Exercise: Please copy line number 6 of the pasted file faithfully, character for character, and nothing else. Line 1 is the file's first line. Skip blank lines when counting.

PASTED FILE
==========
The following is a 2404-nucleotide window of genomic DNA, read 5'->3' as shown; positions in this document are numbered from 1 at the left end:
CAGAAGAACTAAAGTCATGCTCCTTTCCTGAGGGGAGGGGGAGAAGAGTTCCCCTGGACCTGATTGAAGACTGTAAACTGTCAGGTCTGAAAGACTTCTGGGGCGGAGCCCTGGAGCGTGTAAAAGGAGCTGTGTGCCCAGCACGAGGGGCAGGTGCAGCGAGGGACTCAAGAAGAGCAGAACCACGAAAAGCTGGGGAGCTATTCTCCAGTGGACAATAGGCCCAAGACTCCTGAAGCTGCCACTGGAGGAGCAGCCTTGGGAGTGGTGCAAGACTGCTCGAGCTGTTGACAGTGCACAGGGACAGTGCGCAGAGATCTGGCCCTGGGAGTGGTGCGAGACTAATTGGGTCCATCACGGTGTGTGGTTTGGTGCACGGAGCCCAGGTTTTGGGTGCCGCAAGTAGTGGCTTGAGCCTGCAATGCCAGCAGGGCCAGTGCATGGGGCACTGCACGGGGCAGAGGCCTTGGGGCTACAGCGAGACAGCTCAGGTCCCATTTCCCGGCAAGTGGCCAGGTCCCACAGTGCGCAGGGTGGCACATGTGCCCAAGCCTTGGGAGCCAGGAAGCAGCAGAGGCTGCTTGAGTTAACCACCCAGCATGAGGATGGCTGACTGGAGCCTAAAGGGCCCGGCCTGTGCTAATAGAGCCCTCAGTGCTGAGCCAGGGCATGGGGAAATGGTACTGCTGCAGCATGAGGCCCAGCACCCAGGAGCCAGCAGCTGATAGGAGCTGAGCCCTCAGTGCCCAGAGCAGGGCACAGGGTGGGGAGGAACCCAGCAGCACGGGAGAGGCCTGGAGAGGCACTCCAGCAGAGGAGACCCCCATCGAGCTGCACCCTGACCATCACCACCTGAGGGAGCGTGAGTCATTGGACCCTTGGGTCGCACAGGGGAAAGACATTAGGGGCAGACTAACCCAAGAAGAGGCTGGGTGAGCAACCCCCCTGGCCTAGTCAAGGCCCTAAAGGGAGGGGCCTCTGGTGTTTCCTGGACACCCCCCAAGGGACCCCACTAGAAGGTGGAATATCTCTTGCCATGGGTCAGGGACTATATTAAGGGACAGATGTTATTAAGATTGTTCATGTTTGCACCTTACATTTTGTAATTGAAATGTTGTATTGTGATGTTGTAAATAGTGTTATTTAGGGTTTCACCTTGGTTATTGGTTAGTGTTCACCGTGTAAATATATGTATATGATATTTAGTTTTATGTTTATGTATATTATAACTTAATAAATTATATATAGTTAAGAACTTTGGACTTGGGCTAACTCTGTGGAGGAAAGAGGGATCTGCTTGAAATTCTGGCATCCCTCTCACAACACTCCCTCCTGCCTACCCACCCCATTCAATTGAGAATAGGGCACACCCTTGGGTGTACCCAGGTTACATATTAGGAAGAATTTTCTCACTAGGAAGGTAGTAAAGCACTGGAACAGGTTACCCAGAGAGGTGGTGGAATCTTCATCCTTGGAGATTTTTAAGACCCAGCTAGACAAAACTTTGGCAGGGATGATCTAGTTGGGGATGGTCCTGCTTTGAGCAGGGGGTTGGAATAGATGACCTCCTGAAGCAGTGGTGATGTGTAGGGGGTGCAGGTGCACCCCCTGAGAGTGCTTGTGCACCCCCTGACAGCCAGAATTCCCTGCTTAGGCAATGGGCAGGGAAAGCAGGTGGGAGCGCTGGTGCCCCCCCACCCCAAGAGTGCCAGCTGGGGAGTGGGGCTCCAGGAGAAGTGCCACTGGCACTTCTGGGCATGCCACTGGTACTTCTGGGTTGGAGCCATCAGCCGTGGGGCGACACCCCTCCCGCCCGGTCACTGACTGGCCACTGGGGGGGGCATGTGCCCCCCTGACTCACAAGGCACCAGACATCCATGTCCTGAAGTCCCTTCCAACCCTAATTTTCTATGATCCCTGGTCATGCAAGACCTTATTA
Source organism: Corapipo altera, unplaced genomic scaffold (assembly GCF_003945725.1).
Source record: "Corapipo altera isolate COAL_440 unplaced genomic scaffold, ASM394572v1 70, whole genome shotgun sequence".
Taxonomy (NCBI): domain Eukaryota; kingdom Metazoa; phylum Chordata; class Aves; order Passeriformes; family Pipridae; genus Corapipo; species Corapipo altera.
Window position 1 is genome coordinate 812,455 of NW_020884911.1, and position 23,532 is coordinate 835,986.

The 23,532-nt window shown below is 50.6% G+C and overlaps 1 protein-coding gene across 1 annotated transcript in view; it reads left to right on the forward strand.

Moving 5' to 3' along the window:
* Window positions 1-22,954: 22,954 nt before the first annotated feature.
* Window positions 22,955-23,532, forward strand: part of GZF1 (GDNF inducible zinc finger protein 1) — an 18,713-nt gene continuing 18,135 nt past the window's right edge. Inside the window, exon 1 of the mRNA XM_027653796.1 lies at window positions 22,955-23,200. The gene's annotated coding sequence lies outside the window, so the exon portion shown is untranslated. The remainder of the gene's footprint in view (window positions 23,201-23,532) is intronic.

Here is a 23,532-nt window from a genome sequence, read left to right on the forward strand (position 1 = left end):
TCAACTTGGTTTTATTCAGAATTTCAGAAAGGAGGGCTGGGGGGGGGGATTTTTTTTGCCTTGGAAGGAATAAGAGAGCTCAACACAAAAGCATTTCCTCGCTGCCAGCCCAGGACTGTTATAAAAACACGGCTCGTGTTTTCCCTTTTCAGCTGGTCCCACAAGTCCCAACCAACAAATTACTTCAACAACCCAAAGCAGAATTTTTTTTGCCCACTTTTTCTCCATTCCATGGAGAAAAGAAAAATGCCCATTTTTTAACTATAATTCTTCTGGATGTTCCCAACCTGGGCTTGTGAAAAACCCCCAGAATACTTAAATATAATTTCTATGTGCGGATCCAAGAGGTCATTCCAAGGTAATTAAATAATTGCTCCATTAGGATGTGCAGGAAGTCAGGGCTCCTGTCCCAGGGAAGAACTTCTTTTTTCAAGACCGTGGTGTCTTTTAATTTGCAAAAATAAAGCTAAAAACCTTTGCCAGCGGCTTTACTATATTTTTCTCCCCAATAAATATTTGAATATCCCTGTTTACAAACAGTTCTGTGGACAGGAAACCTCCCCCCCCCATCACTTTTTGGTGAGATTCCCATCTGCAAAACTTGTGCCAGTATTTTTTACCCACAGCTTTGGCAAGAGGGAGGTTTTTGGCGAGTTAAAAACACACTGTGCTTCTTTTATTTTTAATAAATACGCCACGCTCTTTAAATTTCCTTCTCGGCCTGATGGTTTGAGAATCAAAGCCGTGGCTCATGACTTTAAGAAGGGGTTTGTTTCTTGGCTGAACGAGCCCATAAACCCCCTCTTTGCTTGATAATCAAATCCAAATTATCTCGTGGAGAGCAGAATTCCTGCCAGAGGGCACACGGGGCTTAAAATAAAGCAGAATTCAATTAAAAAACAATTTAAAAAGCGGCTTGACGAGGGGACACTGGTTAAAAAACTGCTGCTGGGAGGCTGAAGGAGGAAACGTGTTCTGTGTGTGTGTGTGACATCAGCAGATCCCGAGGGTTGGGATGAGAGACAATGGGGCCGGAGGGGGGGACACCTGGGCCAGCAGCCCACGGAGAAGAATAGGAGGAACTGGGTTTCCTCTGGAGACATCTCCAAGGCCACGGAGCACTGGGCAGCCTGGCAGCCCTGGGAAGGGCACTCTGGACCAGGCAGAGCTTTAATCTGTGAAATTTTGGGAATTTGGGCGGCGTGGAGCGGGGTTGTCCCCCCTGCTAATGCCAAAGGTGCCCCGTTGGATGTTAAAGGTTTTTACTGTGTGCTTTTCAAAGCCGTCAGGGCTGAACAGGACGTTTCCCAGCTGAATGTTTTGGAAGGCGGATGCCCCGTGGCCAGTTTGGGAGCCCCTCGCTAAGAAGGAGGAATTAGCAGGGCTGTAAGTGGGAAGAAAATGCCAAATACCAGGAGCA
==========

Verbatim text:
Window position 1 is genome coordinate 812,455 of NW_020884911.1, and position 23,532 is coordinate 835,986.